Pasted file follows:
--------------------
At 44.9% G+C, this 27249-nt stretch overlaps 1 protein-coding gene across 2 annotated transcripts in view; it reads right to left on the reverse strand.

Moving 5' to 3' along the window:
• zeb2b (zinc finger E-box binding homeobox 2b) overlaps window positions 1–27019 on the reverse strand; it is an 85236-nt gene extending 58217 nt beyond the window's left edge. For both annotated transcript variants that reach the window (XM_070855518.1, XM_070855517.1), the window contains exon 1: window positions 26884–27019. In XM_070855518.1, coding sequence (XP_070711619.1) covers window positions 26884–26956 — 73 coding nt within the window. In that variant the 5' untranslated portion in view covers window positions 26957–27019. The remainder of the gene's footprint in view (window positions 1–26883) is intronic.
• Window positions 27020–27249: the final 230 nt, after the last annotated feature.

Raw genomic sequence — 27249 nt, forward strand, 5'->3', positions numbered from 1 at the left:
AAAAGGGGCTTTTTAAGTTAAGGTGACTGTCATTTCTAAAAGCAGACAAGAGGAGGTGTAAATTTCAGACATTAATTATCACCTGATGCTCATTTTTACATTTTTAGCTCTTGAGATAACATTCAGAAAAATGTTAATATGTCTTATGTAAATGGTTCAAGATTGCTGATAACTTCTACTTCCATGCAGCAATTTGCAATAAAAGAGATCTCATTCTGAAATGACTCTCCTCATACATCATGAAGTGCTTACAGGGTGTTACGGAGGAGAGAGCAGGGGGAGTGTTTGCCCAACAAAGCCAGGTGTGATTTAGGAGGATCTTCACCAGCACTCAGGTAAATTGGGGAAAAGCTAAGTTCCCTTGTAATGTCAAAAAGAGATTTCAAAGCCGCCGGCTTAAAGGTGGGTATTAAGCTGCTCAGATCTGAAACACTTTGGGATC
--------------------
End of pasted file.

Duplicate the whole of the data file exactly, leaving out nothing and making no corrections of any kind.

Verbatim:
At 44.9% G+C, this 27249-nt stretch overlaps 1 protein-coding gene across 2 annotated transcripts in view; it reads right to left on the reverse strand.

Moving 5' to 3' along the window:
• zeb2b (zinc finger E-box binding homeobox 2b) overlaps window positions 1–27019 on the reverse strand; it is an 85236-nt gene extending 58217 nt beyond the window's left edge. For both annotated transcript variants that reach the window (XM_070855518.1, XM_070855517.1), the window contains exon 1: window positions 26884–27019. In XM_070855518.1, coding sequence (XP_070711619.1) covers window positions 26884–26956 — 73 coding nt within the window. In that variant the 5' untranslated portion in view covers window positions 26957–27019. The remainder of the gene's footprint in view (window positions 1–26883) is intronic.
• Window positions 27020–27249: the final 230 nt, after the last annotated feature.

Raw genomic sequence — 27249 nt, forward strand, 5'->3', positions numbered from 1 at the left:
AAAAGGGGCTTTTTAAGTTAAGGTGACTGTCATTTCTAAAAGCAGACAAGAGGAGGTGTAAATTTCAGACATTAATTATCACCTGATGCTCATTTTTACATTTTTAGCTCTTGAGATAACATTCAGAAAAATGTTAATATGTCTTATGTAAATGGTTCAAGATTGCTGATAACTTCTACTTCCATGCAGCAATTTGCAATAAAAGAGATCTCATTCTGAAATGACTCTCCTCATACATCATGAAGTGCTTACAGGGTGTTACGGAGGAGAGAGCAGGGGGAGTGTTTGCCCAACAAAGCCAGGTGTGATTTAGGAGGATCTTCACCAGCACTCAGGTAAATTGGGGAAAAGCTAAGTTCCCTTGTAATGTCAAAAAGAGATTTCAAAGCCGCCGGCTTAAAGGTGGGTATTAAGCTGCTCAGATCTGAAACACTTTGGGATC